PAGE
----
Iceland Population 2014
Iceland is a land of huge contrasts: On the one hand there is a landscape that hasn’t changed for millions of years with mountains and dangerously active volcanos spread through the land. This, in turn, leads to a sparsely populated country that is also one of the richest and most highly developed in the world.
Iceland Population 2014
A recent and suspiciously rounded estimate suggests that the Iceland population in 2012 was 319,575. Today, the estimate is 333,547, which would make this only the 169th most populous country on earth.
Overall, Iceland has a surface area of 103,001 square kilometres (39,770 square miles) and it is the 108th largest in this respect. However, that harsh geographical landscape is one of the reasons why it is only the 232nd most densely populated with just 3.2 people for every square kilometre of land (8.4 per square mile).
Iceland Population Projections
Historical population figures within Iceland aren’t easy to obtain but in recent decades there has been sustained and steady growth right across the nation. The organisation known as Statistics Iceland has produced an interesting table of projections with regard to the expected population of Iceland in the future.
Taking the estimate that says the Iceland population in 2012 was 319,575, the bureau claims that by 2020, those figures will have risen to 343,836. Similar percentage increases are predicted for the decades that follow and by 2060, numbers will have risen to 493,800.
If the population of Iceland increases exponentially before then, however, it could well exceed half a million for the first time in the country’s history by the second half of the 21st century.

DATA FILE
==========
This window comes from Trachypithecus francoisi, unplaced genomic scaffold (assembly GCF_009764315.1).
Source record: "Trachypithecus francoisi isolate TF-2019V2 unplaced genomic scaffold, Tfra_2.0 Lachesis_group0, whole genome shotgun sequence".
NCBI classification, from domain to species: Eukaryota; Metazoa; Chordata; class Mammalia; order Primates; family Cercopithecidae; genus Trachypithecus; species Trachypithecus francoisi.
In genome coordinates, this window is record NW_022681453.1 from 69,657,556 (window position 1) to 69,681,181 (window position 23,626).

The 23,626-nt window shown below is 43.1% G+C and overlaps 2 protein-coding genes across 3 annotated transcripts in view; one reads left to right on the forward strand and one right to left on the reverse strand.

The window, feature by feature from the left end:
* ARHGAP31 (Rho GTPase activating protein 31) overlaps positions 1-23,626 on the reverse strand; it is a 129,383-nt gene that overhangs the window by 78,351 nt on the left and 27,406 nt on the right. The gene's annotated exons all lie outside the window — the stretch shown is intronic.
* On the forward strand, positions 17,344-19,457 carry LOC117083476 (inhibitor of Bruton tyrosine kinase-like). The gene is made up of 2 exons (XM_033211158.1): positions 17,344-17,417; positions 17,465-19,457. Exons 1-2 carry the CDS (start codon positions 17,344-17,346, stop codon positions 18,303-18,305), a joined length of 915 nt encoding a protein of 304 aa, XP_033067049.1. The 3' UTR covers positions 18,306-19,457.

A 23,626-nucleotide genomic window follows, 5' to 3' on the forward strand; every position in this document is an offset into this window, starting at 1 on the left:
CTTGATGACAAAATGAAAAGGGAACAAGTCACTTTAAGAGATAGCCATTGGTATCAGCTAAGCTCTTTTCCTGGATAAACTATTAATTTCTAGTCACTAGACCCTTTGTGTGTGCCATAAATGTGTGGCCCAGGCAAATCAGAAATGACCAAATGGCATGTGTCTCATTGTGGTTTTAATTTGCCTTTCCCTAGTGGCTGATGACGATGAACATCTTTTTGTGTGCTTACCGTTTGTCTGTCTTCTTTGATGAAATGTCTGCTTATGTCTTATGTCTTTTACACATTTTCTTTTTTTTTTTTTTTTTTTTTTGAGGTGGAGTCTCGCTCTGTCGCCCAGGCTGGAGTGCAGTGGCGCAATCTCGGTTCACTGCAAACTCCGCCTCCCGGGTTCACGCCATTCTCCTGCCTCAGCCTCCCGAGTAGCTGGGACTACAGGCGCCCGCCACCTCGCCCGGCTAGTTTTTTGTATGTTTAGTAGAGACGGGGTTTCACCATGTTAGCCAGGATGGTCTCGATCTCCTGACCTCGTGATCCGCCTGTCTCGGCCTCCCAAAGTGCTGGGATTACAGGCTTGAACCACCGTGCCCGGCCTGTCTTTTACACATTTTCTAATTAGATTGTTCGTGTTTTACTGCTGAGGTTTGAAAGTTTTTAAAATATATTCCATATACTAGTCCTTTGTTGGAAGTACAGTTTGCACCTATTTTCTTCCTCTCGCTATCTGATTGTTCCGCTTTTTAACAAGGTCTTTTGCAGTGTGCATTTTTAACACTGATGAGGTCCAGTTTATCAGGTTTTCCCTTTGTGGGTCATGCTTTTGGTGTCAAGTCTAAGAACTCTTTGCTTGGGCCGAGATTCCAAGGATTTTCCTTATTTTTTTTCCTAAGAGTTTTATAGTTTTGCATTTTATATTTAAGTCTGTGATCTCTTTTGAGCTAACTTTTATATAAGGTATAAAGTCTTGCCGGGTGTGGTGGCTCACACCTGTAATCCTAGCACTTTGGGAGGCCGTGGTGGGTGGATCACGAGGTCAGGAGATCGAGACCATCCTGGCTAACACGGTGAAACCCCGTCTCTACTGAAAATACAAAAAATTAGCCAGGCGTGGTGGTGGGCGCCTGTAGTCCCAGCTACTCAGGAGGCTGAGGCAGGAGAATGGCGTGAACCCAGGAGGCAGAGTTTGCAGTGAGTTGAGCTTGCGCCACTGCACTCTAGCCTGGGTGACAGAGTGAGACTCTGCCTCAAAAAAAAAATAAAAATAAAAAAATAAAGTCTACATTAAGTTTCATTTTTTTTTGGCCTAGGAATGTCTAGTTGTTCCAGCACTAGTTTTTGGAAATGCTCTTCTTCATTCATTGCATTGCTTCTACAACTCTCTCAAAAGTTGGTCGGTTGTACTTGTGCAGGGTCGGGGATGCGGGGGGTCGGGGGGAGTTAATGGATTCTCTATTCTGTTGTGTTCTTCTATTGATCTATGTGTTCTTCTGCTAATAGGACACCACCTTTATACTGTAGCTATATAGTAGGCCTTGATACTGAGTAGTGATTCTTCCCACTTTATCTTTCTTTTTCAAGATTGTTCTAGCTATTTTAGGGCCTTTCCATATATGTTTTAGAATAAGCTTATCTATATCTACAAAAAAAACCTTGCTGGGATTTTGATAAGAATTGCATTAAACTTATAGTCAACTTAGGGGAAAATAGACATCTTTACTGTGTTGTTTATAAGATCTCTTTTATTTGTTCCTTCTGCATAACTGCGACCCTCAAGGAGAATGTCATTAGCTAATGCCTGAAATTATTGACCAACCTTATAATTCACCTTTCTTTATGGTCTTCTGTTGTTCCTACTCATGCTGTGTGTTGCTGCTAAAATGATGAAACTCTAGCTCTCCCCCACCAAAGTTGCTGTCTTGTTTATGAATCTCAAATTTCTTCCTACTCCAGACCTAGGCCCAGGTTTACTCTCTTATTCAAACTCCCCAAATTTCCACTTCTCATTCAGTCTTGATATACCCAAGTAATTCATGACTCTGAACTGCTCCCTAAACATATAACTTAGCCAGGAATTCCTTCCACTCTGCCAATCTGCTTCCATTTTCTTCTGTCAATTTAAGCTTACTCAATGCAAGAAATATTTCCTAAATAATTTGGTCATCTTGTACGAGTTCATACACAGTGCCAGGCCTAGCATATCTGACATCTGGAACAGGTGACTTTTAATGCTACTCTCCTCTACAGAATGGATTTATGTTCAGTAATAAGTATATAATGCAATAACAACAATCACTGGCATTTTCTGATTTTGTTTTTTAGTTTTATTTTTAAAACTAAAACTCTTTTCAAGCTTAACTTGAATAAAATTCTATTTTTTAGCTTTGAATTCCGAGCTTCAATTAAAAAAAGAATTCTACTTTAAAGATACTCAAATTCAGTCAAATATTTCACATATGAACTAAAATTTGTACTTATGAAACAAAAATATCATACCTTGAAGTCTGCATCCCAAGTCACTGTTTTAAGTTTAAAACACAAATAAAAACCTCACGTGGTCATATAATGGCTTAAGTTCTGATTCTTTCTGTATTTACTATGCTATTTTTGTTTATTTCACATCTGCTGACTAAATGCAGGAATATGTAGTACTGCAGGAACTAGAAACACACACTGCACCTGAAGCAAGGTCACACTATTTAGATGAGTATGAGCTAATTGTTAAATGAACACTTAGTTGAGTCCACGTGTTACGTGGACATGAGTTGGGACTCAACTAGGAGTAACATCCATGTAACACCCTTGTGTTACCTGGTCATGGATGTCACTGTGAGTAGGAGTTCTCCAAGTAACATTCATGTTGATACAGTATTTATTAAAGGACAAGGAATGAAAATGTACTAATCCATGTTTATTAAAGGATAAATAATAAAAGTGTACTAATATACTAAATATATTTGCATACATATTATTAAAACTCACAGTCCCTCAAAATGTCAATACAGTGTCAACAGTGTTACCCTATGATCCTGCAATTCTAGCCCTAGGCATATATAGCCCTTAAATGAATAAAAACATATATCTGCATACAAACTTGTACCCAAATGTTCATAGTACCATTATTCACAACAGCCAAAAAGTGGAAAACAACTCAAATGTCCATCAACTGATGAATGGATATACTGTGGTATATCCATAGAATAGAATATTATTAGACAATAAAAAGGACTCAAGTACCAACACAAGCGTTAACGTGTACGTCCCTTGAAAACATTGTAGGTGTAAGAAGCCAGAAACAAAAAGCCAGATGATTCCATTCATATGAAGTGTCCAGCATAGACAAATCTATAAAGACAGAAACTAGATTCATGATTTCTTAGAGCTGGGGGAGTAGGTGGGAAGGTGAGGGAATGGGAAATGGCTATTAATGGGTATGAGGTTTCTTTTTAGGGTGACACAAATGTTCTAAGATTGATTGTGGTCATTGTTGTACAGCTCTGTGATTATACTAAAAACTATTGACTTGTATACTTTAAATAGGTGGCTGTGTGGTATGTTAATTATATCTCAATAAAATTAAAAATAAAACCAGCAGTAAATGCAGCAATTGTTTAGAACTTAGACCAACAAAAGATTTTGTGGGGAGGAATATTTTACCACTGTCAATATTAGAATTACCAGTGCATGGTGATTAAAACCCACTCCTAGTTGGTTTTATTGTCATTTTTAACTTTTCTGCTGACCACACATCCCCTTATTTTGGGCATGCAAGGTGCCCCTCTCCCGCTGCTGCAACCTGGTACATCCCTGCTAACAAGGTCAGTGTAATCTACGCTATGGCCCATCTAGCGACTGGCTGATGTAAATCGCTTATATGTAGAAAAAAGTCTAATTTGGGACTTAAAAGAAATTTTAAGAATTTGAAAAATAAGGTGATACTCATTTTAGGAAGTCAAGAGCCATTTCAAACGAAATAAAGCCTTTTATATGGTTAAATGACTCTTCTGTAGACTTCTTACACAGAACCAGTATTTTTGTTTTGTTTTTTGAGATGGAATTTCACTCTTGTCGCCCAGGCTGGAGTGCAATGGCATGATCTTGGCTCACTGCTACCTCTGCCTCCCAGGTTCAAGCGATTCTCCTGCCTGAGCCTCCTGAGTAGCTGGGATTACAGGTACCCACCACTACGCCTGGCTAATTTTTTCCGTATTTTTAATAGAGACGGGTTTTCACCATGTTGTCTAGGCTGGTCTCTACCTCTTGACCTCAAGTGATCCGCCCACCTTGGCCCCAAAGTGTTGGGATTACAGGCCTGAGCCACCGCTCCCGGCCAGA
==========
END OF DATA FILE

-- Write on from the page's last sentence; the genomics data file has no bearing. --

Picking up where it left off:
Age Structure and Life Expectancy
Of that figure, it was said that 21.5% of the population of Iceland was aged between 0 and 14 years at the time. In addition, 67.5% were between the ages of 15 and 64 while 11% of the population of Iceland were aged over 65.
Life expectancy is relatively high in the country when put in comparison with the rest of the world and the overall total equates to 80.18 years. This can be split between males at 78.18 years and females at a healthy and respectable 82.27 years.
The future for Iceland
In many ways, Iceland’s attempts to record statistics pertaining to its own population have been patchy and sporadic and it is largely down to the efforts of the CIA and its world Factbook that we can analyze things in more detail.
Overall, the picture is one of healthy growth but with a small and sparsely populated area, it will be some time before Iceland reaches the modest milestone of half a million people.
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Population Data via United Nations